September 10, 2012

New software helps reveal patterns in space and time

Posted: September 10, 2012
Sample OpenGeoDa map and parallel coordinate plot
These two OpenGeoDa views allow exploration of a region's homicide patterns in both geographic and statistical space. The map (above) represents homicide rates for a cluster of counties, with high rates in red and low rates in blue. The parallel coordinate plot (below) allows for a visual and statistical assessment of how the counties' homicide rates (HR) relate to its police expenditures (PE) and resource deprivation (RDAC). Linking of the map with the graph allows the OpenGeoDa user to select a few counties (yellow) and see their values for all three variables on the plot (green). Changing the selection on the map will trigger a new selection on the plot, and vice versa, allowing for a comparison of subregions with the region as a whole.
Photo by: GeoDa Center, ASU
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The GeoDa Center for Geographical Analysis & Computation, led by ASU Regents’ Professor Luc Anselin, has just released a new version of its signature software, OpenGeoDa. The software provides a user-friendly interface to implement techniques for exploratory spatial data analysis and spatial modeling. It has been used to better understand issues ranging from health care access to economic development to crime clusters.  It is freely downloadable and open-source.

The software is used internationally, with more than 75,000 unique downloads, and lab installations at universities such as Harvard, MIT and Cornell.  The new version, OpenGeoDa 1.2.0, provides the most significant enhancements since the first release in 2003.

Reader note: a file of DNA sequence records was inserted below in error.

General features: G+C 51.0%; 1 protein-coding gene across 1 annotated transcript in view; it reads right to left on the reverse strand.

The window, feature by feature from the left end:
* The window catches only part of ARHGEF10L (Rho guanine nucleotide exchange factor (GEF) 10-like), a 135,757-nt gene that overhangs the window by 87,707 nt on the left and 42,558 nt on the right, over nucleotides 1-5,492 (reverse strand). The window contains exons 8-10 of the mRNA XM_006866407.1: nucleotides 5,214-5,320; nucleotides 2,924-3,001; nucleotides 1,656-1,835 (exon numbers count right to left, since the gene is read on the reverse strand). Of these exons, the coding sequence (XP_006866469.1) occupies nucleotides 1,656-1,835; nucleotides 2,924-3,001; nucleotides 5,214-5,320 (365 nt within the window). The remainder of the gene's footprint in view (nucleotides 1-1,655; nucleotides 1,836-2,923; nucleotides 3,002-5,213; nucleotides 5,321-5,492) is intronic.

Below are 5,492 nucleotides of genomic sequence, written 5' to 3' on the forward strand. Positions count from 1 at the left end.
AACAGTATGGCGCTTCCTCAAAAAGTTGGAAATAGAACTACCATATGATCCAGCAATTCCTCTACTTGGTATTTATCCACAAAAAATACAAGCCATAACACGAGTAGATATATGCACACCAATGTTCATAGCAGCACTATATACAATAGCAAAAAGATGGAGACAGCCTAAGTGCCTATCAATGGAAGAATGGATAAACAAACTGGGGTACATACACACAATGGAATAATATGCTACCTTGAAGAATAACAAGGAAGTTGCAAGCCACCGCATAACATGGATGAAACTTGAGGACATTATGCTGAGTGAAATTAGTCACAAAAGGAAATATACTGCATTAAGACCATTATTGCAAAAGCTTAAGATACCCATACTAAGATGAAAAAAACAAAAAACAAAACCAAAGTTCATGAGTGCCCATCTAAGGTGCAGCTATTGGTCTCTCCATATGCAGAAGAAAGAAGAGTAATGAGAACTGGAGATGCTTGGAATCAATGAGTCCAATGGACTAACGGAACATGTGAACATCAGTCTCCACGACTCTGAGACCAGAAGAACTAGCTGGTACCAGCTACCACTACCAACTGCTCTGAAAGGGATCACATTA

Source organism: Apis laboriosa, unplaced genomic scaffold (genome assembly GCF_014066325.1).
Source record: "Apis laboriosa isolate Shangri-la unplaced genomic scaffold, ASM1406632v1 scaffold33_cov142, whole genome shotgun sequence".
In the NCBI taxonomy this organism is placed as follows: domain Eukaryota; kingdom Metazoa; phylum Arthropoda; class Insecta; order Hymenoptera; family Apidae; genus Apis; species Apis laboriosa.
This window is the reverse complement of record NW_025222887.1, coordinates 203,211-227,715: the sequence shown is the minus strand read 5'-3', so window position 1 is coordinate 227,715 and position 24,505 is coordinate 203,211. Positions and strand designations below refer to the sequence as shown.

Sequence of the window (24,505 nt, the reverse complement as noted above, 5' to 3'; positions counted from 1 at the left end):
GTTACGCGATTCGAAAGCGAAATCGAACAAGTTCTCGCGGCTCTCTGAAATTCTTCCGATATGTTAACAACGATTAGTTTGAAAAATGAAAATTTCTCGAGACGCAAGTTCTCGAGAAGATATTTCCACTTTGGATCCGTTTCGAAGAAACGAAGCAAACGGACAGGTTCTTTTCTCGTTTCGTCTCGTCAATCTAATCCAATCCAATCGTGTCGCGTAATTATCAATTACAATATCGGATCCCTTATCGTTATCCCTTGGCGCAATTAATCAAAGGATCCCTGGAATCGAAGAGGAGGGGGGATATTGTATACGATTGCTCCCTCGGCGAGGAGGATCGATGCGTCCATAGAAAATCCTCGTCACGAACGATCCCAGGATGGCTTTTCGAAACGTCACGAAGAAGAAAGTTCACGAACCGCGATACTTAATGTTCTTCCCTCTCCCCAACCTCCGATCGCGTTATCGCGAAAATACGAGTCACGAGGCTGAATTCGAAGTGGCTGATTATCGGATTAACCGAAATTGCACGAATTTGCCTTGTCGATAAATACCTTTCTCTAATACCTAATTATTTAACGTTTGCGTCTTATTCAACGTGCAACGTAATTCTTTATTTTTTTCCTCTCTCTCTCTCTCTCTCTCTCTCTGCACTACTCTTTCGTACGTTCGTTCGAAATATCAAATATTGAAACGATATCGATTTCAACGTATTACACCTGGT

A key addition in the new version is space-time analysis – maps and charts that make it possible to track changes in spatial patterns over time.

“For example, a series of maps could plot variations in educational achievement by school district, for a series of years,” says Anselin. “An individual map would show clusters of high and low achievement; but adding the dimension of time makes it possible to assess the effect of a policy intervention, by comparing both achievement levels and spatial clusters, before and after the intervention.”

Another powerful capability is the real-time link between maps, graphs and statistical summaries of the same data set.  For example, researchers have used OpenGeoDa to explore the relation between crime and social deprivation, which turns out to hold in urban but not necessarily in rural areas.  Using OpenGeoDa, a cluster of high-crime regions can be selected on a map; and data for various socioeconomic aspects of each region will highlight on a graph.  Descriptive statistics for the cluster – as distinct from the entire map area – will also appear. 

The new version of OpenGeoDa can show how these relationships vary over time, and offers live links between the maps and different chart types such as scatter plots, histograms, box plots, parallel coordinate plots, 3D plots, conditional maps or plots, and bubble charts. Bubble charts are entirely new to OpenGeoDa and can visualize four variables by varying the size and color of scatterplot points.

OpenGeoDa runs on the National Center for Health Statistics’ Research Data Center’s servers;  allowing researchers to use the software to analyze microdata not available elsewhere.

ASU’s GeoDa Center for Geographical Analysis and Geocomputation, directed by Anselin, offers free downloads, documentation and tutorials to support new OpenGeoDa users.

Luc Anselin, who has led development of OpenGeoDa from its origins to the present version, is director of ASU’s School of Geographical Sciences & Urban Planning in the College of Liberal Arts and Sciences as well as holding the Walter Isard Chair. Mark McCann is the principal software engineer of OpenGeoDa. The development of GeoDa and related materials has been primarily supported by the U.S. National Science Foundation/ the Center for Spatially Integrated Social Science (CSISS) and more recently by the National Institutes of Health and the National Institute of Justice.

Barbara Trapido-Lurie, btl@asu.edu
School of Geographical Sciences and Urban Planning